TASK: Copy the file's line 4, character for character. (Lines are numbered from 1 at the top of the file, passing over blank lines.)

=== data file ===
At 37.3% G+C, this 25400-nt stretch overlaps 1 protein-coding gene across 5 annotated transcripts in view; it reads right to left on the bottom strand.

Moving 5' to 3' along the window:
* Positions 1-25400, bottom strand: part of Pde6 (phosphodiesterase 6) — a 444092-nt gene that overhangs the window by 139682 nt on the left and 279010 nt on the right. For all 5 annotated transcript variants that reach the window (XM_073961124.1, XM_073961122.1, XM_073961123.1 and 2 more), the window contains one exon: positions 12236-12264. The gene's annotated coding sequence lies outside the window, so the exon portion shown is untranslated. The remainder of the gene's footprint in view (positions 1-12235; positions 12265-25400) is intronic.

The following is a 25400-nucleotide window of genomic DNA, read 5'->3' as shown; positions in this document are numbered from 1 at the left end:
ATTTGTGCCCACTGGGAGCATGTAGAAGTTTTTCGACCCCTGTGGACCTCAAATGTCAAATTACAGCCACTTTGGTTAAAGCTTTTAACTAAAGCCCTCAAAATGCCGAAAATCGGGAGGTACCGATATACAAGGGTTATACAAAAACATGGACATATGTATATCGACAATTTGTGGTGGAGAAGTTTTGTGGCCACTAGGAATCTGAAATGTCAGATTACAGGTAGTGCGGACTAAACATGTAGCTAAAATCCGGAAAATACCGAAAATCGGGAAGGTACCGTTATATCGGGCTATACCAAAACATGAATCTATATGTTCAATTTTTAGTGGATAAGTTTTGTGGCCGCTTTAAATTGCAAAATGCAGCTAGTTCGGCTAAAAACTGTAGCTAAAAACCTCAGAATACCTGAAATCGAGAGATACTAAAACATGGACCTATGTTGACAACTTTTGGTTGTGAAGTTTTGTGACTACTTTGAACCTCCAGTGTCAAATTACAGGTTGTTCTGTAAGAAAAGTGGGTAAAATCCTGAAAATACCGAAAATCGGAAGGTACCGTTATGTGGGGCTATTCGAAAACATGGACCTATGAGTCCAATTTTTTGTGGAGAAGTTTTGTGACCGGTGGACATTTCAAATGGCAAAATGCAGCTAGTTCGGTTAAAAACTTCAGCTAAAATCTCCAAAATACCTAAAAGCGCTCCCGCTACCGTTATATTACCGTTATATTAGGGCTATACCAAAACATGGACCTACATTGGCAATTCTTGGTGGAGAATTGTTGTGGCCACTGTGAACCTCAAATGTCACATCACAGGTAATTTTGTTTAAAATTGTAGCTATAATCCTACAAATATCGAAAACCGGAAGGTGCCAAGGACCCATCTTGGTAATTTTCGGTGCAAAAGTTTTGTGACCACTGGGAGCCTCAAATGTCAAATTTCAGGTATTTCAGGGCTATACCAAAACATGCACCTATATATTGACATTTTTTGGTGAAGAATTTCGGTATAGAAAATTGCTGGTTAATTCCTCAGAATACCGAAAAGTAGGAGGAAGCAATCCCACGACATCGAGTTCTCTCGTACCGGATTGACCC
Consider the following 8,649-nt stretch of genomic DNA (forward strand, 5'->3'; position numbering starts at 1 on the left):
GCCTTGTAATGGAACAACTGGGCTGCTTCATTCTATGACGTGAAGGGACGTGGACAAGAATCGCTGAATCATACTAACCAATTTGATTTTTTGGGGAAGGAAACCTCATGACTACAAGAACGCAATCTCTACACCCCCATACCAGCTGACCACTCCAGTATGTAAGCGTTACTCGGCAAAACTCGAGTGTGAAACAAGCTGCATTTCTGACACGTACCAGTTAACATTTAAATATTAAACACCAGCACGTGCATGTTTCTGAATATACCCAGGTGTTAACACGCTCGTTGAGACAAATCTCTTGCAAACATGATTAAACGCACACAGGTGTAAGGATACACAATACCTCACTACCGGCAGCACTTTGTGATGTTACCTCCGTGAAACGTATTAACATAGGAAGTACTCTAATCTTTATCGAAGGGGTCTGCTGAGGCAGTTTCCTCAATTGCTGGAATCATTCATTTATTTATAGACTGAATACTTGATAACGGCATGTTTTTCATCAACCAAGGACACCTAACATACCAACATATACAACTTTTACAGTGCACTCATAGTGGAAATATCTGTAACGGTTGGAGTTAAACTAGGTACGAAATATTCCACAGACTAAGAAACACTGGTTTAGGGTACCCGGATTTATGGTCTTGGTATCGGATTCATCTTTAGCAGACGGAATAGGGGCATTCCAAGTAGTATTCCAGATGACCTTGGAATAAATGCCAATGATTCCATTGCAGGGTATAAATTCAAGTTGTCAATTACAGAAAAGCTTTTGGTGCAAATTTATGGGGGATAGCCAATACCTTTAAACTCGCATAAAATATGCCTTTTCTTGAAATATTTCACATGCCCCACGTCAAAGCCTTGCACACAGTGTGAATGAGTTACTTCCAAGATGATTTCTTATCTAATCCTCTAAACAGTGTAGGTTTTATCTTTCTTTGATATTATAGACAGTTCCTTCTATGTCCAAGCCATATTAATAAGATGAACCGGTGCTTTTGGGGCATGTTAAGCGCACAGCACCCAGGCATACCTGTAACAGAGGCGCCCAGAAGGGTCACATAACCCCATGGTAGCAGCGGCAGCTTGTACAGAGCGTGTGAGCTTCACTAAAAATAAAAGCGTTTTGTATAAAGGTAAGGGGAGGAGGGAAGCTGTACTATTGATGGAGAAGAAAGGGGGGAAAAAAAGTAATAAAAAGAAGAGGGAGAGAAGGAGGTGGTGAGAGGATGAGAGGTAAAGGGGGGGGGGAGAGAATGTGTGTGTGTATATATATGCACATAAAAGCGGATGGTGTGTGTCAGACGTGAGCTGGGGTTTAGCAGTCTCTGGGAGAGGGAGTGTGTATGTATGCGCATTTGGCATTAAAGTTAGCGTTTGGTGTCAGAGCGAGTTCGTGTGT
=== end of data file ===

The following is a 25400-nucleotide window of genomic DNA, read 5'->3' as shown; positions in this document are numbered from 1 at the left end: